The director and writer of Spider and Rose' was Bill Bennett. Bill wrote a most entertaining of scripts, with the one liners' and sarcastic comments being a highlight for mine. I also like how he wrote the characters of Spider and Rose, as how they treat each other being an important ingredient as to how we feel about them. Bill also used some interesting camera shots in this movie. Many of the driving shots are complete 360 degree shots, which I believe are saying that this is a ride which is out of control. There are many unique shots of the signs to Coonabarabran, which shows the audience that this is a terribly long trip that Spider and Rose have to go on. Bennett striked it lucky' in 2002, when he did the Australian movie, The nugget', a film which I looked forward to seeing.
So in closing this is a movie I enjoyed a lot, with its funny characters and humorous script. It has also taught me how difficult it must be when someone grows old. Rose's comments to spider `what do you do, when your mind wants to dance, but your body wants to die?' He replies `Dance Rose!'. What I feel this movie is trying to say about old age, is that it should not be a hindrance, but something to be looked up to and celebrated. As of this year my Grandfather is heading into his 90's, and to say that it has been a struggle for our family as to know what to do with him is an understatement, but I am glad we have continued to see him regularly. The young members of every family need to cherish the times with their elders, because when they are gone they will miss them for alongtime to come.
CMRS gives Spider and Rose': 4 (Very Good Film)
I think being an Australian would be a lot harder if it weren't for people like Ruth Cracknell. & it is interesting how much of her iconic work dealt with people who aren't spoken of much in polite society - the old. (see *Mother and Son*) This movie is another charming example, & it makes me crack up each time I see it. Sure, the 'street lingo' is out of date and the references to other bits of nineties culture won't stick to people who weren't there, but that is no reason for it to be kept out of the way like so many other Australian films. Because it IS very funny, and strange enough for some, the young still relate to the old these days.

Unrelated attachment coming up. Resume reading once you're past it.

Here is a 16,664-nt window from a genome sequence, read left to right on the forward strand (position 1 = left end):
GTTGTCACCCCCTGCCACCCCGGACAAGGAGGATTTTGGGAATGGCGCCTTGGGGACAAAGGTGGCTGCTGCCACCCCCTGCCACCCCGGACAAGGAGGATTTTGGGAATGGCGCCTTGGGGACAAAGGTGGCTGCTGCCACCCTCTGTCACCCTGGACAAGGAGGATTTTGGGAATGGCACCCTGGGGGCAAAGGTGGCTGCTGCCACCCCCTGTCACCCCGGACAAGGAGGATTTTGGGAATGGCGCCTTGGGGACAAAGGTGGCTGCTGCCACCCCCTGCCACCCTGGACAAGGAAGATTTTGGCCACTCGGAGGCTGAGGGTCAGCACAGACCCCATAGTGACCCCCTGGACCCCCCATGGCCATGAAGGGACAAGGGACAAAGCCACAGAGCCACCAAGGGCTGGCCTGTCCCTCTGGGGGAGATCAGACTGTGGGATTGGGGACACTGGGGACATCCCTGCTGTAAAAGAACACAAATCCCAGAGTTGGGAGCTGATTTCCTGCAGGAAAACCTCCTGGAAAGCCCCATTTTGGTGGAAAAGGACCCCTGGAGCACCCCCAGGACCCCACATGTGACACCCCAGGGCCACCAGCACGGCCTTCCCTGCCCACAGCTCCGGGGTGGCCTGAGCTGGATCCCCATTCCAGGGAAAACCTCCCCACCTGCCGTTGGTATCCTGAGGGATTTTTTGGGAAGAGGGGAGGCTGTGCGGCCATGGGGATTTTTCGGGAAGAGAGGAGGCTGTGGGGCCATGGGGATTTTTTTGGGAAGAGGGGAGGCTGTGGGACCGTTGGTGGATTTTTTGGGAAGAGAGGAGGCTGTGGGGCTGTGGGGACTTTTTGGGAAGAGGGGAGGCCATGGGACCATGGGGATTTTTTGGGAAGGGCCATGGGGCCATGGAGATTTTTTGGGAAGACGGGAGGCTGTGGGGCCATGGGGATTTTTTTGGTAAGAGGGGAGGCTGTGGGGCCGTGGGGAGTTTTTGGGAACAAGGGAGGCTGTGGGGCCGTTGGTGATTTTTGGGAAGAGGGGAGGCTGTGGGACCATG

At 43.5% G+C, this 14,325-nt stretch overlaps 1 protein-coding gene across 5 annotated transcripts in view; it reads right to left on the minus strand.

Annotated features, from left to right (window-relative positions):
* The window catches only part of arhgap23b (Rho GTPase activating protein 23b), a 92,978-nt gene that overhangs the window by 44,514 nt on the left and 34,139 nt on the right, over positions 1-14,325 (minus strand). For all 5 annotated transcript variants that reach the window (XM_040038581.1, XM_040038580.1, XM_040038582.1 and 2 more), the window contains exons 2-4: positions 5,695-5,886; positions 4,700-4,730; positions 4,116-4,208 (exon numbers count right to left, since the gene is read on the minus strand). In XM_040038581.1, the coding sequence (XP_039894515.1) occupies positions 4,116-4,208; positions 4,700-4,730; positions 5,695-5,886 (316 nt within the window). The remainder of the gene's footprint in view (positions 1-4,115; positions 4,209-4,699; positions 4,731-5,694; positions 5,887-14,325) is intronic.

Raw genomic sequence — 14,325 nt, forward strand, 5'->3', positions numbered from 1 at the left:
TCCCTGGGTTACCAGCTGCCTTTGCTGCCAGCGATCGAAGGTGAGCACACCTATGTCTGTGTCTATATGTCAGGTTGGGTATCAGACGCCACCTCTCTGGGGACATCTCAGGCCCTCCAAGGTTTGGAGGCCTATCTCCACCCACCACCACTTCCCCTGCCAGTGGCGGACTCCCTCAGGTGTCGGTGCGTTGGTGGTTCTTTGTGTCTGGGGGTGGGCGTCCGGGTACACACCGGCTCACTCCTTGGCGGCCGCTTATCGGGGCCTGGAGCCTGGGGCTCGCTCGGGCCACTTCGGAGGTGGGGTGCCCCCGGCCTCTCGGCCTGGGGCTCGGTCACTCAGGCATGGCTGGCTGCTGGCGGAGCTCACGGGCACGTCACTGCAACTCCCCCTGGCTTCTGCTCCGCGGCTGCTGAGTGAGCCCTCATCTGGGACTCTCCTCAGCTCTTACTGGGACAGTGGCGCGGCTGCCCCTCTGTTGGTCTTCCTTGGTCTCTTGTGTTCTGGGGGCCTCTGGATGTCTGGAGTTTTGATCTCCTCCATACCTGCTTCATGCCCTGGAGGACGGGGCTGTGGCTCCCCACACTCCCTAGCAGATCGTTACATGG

"Spider and Rose" dates from 1994, the last year in which the Australian
film industry was in anything approaching good health (or in which it
as though it might have been in something approaching good health). Watch
now and you will immediately sense what's been missing in subsequent
productions. For all its weaknesses "Spider and Rose" is, at least, a real
movie. It LOOKS like a real movie. Cinematographer Andrew Lesnie has
off a miracle in making rural Australian landscapes look good on film,
without making them look false; ironically, seven years later, he would
later pull of the even greater miracle of making New Zealand landscapes
bad (AND false, in "The Fellowship of the Rings"). Bennett directs with
brisk-but-not-too-brisk confidence, without allowing the pointless camera
gimmicks he's sometimes unable to resist spoil everything, as he would do
three years later with "Kiss or Kill". (Okay, the rapid 180-degree
we get when Spider first meets Rose DOES ruin that scene completely, but
that's just the one scene; perhaps it would have died anyway.)